Hotel Sábalos is a single row of rooms along a long porch overhanging the river with a spectacular view. At the dock end a large open area serves as a lounge and dining area, all under cover to keep the usual evening showers from spoiling your dinner. After the last plates were cleared I set up a camera to photograph a beautiful line of thunderstorms to the south over Costa Rica.
There is no hot water, though the cold is merely tepid, providing a rather refreshing shower. No air conditioning either, air temperature is moderated by the pleasant breeze, a result of the location overhanging the river. The real surprise was WiFi, provided by a single WAP on the porch, just look on the bottom of the unit for the password. Another round of SMS messages back and forth with my wife at home!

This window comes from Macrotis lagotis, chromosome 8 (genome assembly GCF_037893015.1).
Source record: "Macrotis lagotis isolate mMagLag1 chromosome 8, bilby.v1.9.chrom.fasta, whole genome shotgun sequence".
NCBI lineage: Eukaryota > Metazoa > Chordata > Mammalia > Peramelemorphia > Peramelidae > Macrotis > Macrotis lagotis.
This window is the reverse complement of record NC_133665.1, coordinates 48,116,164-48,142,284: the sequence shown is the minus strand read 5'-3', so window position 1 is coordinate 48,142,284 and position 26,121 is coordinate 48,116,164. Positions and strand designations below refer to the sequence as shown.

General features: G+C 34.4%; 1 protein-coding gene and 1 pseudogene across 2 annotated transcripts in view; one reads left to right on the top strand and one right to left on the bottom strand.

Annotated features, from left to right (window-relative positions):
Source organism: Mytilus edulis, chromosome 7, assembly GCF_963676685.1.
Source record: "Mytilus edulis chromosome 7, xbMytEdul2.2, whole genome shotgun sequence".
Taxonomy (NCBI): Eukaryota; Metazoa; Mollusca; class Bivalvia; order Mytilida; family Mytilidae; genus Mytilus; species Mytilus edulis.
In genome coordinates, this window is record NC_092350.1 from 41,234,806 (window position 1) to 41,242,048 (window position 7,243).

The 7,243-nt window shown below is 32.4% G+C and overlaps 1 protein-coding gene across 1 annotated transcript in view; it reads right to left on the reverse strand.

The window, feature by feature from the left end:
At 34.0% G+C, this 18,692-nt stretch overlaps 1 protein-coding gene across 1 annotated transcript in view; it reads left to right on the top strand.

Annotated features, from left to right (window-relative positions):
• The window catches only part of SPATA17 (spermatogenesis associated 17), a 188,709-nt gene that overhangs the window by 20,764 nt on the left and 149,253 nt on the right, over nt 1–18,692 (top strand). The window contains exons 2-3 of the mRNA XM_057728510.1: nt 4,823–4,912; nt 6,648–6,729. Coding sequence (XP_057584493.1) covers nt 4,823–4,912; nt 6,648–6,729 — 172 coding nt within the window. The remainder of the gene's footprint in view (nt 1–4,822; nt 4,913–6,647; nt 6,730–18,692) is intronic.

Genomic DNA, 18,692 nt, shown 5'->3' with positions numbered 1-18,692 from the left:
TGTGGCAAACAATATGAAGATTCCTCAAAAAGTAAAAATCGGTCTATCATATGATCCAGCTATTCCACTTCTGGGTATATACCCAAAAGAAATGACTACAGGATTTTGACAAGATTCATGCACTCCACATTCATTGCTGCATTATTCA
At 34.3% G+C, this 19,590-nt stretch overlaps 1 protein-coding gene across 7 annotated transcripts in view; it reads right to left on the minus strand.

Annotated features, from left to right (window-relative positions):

The food was quite decent as well, a full menu of standard dishes. This was the same kitchen that had prepared our snook earlier in the trip.
From Sábalos it was a short run back to San Carlos and a flight to Managua. We had plenty of time, starting right out after an early breakfast. We took our time on the trip upriver, enjoying our last hours on the water. We slowly motored up some of the side channels, binoculars and bird books handy. We spotted a couple new species of heron, a Montezuma oropendola, and spider monkeys in the trees overhanging the river. Another surprise was a vulture feeding on a dead caiman floating in the middle of the river.
Travelling the Rio San Juan is not a voyage for many travelers. The conditions you will face are decidedly rugged, with odd bits of simple luxury here and there. If you can do without hot water, do not mind the occasional cockroach, and can sleep in a stifling tropical rain forest without air conditioning, no problem. There are rewards for the adventure traveler here.